As walls went up to build two homes for families in Tecate, Mexico, walls came down between youths from different cultures.
Twenty-nine teens from the Brentwood Presbyterian Church's young adult ministries and a church in Placerville, CA returned to Los Angeles after building homes for eight people, including a grandmother and four children, as part of its annual Holy Week pilgrimmage for a youth Mexico work camp.
The trip is a whole lot more than just helping house families in Mexico. It's a part of building and nurturing relationships. Brentwood Presbyterian Church has partnered with non-profit organization Amor Ministries for 33 years, going down twice a year with the adult and youth ministry groups to volunteer in different communities, according to Christiana Grolisch, youth and young adult coordinator. It's her 15th year going.
In preparing for the Tecate trip, Grolisch said they talk in class about going across the border with the intentions of knowing what the residents will need to make their lives better.
"One of my favorite moments is when you see kids and adults come to the realization that it's not what we feel they need from us but what those families give to us," she said.
A high school student from Santa Monica told Grolisch they saw Tecate kids ride by on bikes, and they knew each other and were involved in each other's lives. The student admitted there are kids in Santa Monica they've never met.
"These people are more connected with their lives than us, because of our materialistic items, and they see these kids having so much fun living a simplistic life," Grolisch said of the young adult ministry. "I see a transformation of them when they enter and you kind of see God working with their life."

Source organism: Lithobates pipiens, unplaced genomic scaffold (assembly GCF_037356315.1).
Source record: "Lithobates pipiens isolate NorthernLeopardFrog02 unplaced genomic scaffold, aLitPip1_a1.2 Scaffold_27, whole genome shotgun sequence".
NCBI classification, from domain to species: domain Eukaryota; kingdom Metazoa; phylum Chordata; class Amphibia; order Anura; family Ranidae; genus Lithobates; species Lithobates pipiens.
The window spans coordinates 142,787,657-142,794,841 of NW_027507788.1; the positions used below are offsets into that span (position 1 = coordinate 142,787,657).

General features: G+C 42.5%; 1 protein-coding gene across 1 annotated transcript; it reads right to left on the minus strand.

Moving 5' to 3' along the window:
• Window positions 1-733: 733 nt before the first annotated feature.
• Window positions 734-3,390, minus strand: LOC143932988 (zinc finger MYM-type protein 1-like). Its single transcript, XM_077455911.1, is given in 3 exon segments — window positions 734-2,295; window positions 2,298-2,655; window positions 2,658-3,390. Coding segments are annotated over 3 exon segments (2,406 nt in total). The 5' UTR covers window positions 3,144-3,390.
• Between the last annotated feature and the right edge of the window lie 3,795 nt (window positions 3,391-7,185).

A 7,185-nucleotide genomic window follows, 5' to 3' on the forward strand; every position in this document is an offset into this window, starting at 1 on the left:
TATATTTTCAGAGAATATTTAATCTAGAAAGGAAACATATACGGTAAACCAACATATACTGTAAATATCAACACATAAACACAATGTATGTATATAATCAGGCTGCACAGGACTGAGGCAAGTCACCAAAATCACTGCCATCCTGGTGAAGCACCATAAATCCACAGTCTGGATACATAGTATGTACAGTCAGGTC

"And a little bit of Mexico comes back with them from the trip," she added.
Amy Klinkovsky, director for youth and young adult ministries at Brentwood Presbyterian Church said the kids annually visit Tecate and Rosarito areas of Mexico, while the adult group goes to El Nino communities.
The young ministry group pays its own registration fee, and since the partnership with Amor Ministries is so strong, Klinkovsky said members of its own congregation in Brentwood are so generous, with some who buy shares on the trip. It keeps the cost at a reasonable rate for the kids.
She said it is a simpler process than Habitat for Humanity, where there is no electricity installation or dry wall. It's just a basic walls and roof to give the families more breathing room, especially when it's children supporting the grandparents.
"I see many kids are hooked and I see them attending more trips," Klinkovsky said. "There are returners that get the same feelings they had on their second or third trip."
For more information on the young adult ministries, visit its website.